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SCUTTLEBUTT #215-- November 11, 1998

Long-time Race Manager of the St. Francis Yacht Club, Matthew Jones has announced his resignation to close the 1998 sailing season and a distinguished chapter in his career.

Matt Jones is excited about the opportunities open to him after 15 years of running sailing events for the St. Francis Yacht Club. One of his objectives is to help usher the sport into the next century with the limitless possibilities presented by the Internet and other media. By integrating his knowledge of the sport with today's technology, he looks to achieve a new synthesis for sailing's future thereby improving the quality and accessibility of the sport and ensuring it a bold profile in the coming century.

Long a familiar figure on San Francisco Bay, Matt began his career running races at the Milwaukee Yacht Club and travelling with the USYR Mobile Race Management team. His stint at the St. Francis Yacht Club began in 1983 and his presence has been instrumental in developing a world-class racing calendar.

Matt maintains that the key to running a successful event is the quality and dedication of the volunteers. "I have always thought that our race committee is the best because it is made up of active, racing sailors who really know the sport, having them on the course is invaluable. Race Committee been bery bery good to me," Matt continued. "St. Francis been bery bery good to me. I luv everybody. See you all in Key West."

GUEST EDITORIAL -- Neil W. Humphrey
As an individual, I FULLY support professionalism in the sport provided that there is a well thought out system of how amateurs become professional and that like other sports professionals and amateurs don't play on the same field unless it's for a worthy cause.

It surprises and concerns me that in a world preoccupied by sports as a entertainment business that our national authorities have failed to look at the important lessons learnt in other sports. All major sports worldwide have some sort of a understanding of what is an amateur and what is a professional (it's black & white), a plan of how amateurs make the transition to professional or how businesses are involved in marketing their products of the professionals down to the amateur ranks. Look at Football (Soccer), Hockey, Baseball, Basketball, Rugby, Cricket, Badminton and many other sports. Hey, when it comes down to it, they are one design all the way. They know what they are doing from the top to the bottom and bottom to the top whether it's pro or amateur as it's the same sport but how far you go is based on your natural gifts or maybe the time and your families money you have invested.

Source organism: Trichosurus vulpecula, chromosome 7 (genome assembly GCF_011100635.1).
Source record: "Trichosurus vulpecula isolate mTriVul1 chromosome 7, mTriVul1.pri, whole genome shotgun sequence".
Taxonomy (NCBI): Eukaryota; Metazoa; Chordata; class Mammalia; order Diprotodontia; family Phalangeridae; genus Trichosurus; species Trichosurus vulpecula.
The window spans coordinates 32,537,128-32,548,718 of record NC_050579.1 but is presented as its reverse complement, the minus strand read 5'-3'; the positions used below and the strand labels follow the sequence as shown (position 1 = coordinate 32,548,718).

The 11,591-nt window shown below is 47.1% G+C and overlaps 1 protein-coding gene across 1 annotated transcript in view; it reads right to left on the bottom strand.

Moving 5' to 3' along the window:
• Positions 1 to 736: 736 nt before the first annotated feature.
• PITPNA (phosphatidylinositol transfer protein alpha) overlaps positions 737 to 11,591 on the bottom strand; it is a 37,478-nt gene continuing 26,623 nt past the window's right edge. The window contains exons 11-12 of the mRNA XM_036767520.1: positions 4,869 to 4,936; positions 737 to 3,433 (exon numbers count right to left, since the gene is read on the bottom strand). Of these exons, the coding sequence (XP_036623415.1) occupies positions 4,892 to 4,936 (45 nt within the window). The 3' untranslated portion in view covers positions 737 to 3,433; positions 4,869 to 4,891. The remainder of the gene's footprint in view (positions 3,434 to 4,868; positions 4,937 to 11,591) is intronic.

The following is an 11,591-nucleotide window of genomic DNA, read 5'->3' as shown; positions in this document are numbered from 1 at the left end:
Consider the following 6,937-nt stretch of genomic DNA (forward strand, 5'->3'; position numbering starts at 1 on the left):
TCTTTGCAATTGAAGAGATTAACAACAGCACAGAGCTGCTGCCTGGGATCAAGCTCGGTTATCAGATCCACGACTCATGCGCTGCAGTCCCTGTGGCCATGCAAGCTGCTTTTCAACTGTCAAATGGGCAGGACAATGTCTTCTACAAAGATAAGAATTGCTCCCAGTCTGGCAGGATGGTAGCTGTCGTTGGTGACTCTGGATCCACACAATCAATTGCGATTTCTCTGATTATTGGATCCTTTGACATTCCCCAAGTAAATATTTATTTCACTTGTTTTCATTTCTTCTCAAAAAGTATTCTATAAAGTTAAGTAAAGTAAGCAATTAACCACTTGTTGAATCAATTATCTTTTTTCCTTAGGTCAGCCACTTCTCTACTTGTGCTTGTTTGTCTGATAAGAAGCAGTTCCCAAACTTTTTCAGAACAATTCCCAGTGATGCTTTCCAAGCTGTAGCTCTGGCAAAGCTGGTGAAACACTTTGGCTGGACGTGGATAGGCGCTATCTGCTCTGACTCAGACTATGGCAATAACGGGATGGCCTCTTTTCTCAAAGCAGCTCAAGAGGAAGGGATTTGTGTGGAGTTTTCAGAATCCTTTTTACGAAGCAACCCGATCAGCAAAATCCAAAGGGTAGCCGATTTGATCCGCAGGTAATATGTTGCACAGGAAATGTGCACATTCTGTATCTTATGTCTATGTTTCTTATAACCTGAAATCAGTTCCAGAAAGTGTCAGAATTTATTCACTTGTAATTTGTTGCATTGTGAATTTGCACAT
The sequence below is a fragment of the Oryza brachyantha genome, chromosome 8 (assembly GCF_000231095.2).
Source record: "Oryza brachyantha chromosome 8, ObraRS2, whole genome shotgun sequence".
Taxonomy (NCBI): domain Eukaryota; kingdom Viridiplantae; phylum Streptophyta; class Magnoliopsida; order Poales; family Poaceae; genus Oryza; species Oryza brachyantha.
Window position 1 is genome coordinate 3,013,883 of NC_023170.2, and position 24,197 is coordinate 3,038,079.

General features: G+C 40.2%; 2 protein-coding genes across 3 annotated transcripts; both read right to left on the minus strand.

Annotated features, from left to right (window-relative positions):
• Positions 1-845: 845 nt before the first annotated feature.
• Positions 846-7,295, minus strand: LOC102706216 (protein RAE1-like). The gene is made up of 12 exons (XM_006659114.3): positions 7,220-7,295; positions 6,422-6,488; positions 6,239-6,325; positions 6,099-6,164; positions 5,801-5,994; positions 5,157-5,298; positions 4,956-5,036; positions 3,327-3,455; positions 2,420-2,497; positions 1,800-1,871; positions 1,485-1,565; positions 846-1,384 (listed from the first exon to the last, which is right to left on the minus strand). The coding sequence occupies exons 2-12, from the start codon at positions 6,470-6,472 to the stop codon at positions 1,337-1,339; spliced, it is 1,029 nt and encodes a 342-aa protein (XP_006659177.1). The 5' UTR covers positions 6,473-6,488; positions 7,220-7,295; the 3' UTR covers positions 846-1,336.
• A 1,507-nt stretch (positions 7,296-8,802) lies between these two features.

In sailing we have no farms systems (other than the remnants of our Olympic team systems) of where amateurs who are gifted and those that invest the time/money have a chance of getting a scholarship and maybe making it into the farm system of a professional team. Further, what is a amateur or pro in black and white terms, where is a plan from our sailing authorities attracting big business that would pay for these scholarships, teams and the R&D of the sport by marketing products from the professional to the amateur? I don't know except maybe it's time we got our heads out of the sand to look at other sports to help us define what is pro and amateur, how do amateurs become pros, get big business involved with our marketing as a entertainment sport and sell our potential as an R&D environment for new technologies. More importantly let our young sailors have a chance to live a dream like any other child who plays an amateur sport. That is to play a sport that they love and get paid for it. -- Neil W. Humphrey

Sailing at the Hayama Yacht Club in Japan, the 1998 Nippon Cup / ISAF World Championship of Match Racing is now underway. The current results of round robin racing are:

Peter GIlmour 3 wins, 0 losses
Jochen Schumann 4-1
Bertrand Pace 2-1
Chris Law 3-2
Sten Mohr 3 -2
Gavin Brady 2-2
Markus Wieser 2-2
Luc Pillot 2-3
Peter Holmberg 0 -3
Magnus Holmberg 0-3

Event site:

Larry Ellison's triple world championship winning maxi Sayonara is about to get an AirMail delivery sticker stuck on its bow. That's because Ellison has decided to air mail the yacht to Sydney for this year's Telstra Sydney to Hobart race. He will charter a giant Russian Antanov freighter for the job.

It's part of what looks like being a bit of an open checkbook campaign by Ellison for the 630 mile race starting December 26. Ellison has also advised the Hobart race organisers, the Cruising Yacht Club of Australia, that kiwi America's Cup yachtsman, Chris Dickson, will be principal helmsman. Also in the team of Sayonara all-stars will be navigator Mark Rudiger (Paul Cayard's Whitbread navigator) and kiwi America's Cup sailor, Robbie Naismith.